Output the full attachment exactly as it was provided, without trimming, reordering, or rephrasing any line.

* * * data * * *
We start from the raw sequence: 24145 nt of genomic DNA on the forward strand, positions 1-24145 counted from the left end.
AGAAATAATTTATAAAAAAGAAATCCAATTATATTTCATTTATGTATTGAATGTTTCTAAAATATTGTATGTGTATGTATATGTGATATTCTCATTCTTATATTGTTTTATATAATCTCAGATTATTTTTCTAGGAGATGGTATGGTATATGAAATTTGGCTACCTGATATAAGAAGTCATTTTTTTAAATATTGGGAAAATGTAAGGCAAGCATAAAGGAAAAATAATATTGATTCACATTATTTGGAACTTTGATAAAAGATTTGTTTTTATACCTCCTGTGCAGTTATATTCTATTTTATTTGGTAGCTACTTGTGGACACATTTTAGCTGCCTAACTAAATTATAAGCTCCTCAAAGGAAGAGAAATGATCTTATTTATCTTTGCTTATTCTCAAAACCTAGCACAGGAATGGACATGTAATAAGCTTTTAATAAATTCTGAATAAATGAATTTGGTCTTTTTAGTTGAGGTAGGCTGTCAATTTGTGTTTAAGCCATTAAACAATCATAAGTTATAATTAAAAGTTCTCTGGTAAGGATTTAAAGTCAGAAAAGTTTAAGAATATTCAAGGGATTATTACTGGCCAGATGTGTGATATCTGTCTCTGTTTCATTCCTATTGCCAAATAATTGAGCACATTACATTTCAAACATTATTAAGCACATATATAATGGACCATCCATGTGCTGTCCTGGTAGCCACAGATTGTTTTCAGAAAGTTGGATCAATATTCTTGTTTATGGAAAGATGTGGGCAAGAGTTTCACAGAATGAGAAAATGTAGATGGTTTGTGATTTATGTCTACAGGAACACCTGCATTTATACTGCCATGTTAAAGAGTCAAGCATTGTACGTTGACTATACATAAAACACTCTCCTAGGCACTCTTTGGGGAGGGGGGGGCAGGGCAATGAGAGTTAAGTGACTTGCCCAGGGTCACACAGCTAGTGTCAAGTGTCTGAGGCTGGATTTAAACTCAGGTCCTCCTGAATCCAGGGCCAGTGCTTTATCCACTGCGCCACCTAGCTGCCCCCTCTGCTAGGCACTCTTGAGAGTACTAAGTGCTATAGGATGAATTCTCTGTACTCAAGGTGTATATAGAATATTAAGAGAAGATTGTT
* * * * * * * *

We start from the raw sequence: 24145 nt of genomic DNA on the forward strand, positions 1-24145 counted from the left end.
AGAAATAATTTATAAAAAAGAAATCCAATTATATTTCATTTATGTATTGAATGTTTCTAAAATATTGTATGTGTATGTATATGTGATATTCTCATTCTTATATTGTTTTATATAATCTCAGATTATTTTTCTAGGAGATGGTATGGTATATGAAATTTGGCTACCTGATATAAGAAGTCATTTTTTTAAATATTGGGAAAATGTAAGGCAAGCATAAAGGAAAAATAATATTGATTCACATTATTTGGAACTTTGATAAAAGATTTGTTTTTATACCTCCTGTGCAGTTATATTCTATTTTATTTGGTAGCTACTTGTGGACACATTTTAGCTGCCTAACTAAATTATAAGCTCCTCAAAGGAAGAGAAATGATCTTATTTATCTTTGCTTATTCTCAAAACCTAGCACAGGAATGGACATGTAATAAGCTTTTAATAAATTCTGAATAAATGAATTTGGTCTTTTTAGTTGAGGTAGGCTGTCAATTTGTGTTTAAGCCATTAAACAATCATAAGTTATAATTAAAAGTTCTCTGGTAAGGATTTAAAGTCAGAAAAGTTTAAGAATATTCAAGGGATTATTACTGGCCAGATGTGTGATATCTGTCTCTGTTTCATTCCTATTGCCAAATAATTGAGCACATTACATTTCAAACATTATTAAGCACATATATAATGGACCATCCATGTGCTGTCCTGGTAGCCACAGATTGTTTTCAGAAAGTTGGATCAATATTCTTGTTTATGGAAAGATGTGGGCAAGAGTTTCACAGAATGAGAAAATGTAGATGGTTTGTGATTTATGTCTACAGGAACACCTGCATTTATACTGCCATGTTAAAGAGTCAAGCATTGTACGTTGACTATACATAAAACACTCTCCTAGGCACTCTTTGGGGAGGGGGGGGCAGGGCAATGAGAGTTAAGTGACTTGCCCAGGGTCACACAGCTAGTGTCAAGTGTCTGAGGCTGGATTTAAACTCAGGTCCTCCTGAATCCAGGGCCAGTGCTTTATCCACTGCGCCACCTAGCTGCCCCCTCTGCTAGGCACTCTTGAGAGTACTAAGTGCTATAGGATGAATTCTCTGTACTCAAGGTGTATATAGAATATTAAGAGAAGATTGTT